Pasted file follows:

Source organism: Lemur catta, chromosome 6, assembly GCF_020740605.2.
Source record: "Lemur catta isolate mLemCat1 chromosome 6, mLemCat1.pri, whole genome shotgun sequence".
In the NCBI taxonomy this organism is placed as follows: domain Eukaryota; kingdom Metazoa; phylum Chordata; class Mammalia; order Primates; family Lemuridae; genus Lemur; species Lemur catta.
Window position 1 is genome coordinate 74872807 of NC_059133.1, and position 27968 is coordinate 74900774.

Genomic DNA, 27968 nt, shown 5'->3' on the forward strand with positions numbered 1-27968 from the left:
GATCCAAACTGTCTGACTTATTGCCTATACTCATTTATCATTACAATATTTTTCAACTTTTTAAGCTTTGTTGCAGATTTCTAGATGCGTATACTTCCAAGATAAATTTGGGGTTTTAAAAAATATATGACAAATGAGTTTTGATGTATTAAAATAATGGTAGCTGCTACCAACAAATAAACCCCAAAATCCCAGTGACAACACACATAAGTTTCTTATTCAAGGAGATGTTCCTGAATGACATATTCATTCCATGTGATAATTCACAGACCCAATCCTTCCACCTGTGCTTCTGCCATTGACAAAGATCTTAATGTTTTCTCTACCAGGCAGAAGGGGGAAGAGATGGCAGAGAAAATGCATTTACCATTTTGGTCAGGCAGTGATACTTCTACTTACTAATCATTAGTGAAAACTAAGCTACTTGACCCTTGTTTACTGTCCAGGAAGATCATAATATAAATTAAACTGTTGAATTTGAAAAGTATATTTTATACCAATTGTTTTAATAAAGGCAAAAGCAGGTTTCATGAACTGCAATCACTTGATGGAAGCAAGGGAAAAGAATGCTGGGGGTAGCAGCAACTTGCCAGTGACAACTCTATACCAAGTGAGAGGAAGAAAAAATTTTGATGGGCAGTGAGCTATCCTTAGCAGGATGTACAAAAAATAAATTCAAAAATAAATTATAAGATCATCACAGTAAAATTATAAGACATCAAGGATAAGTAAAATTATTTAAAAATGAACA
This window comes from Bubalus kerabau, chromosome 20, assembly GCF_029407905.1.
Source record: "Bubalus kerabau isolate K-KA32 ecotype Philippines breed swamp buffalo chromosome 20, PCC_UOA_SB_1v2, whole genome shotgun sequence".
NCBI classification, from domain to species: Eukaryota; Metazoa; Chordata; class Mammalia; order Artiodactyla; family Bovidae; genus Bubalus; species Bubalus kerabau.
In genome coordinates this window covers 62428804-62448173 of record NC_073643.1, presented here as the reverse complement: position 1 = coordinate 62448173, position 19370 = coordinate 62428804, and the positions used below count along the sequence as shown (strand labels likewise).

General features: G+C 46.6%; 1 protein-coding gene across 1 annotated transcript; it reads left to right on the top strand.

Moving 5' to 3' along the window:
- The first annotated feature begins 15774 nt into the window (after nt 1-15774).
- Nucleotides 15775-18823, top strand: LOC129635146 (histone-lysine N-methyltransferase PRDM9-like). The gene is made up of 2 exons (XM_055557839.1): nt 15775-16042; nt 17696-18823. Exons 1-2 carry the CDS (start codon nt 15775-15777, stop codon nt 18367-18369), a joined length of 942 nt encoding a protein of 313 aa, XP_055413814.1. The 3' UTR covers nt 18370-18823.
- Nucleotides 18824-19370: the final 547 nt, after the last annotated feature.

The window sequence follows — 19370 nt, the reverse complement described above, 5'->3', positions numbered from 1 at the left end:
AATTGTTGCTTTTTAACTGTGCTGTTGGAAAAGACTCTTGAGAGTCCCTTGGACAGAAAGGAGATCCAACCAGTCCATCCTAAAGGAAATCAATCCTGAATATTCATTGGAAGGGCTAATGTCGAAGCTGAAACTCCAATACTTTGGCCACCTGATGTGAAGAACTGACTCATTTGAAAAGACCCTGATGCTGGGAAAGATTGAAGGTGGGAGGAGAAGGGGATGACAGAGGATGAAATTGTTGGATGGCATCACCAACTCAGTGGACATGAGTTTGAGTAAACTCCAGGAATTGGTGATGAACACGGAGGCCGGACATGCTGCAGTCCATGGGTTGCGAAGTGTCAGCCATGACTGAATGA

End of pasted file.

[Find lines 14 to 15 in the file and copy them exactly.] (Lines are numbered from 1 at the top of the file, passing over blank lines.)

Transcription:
- Nucleotides 15775-18823, top strand: LOC129635146 (histone-lysine N-methyltransferase PRDM9-like). The gene is made up of 2 exons (XM_055557839.1): nt 15775-16042; nt 17696-18823. Exons 1-2 carry the CDS (start codon nt 15775-15777, stop codon nt 18367-18369), a joined length of 942 nt encoding a protein of 313 aa, XP_055413814.1. The 3' UTR covers nt 18370-18823.
- Nucleotides 18824-19370: the final 547 nt, after the last annotated feature.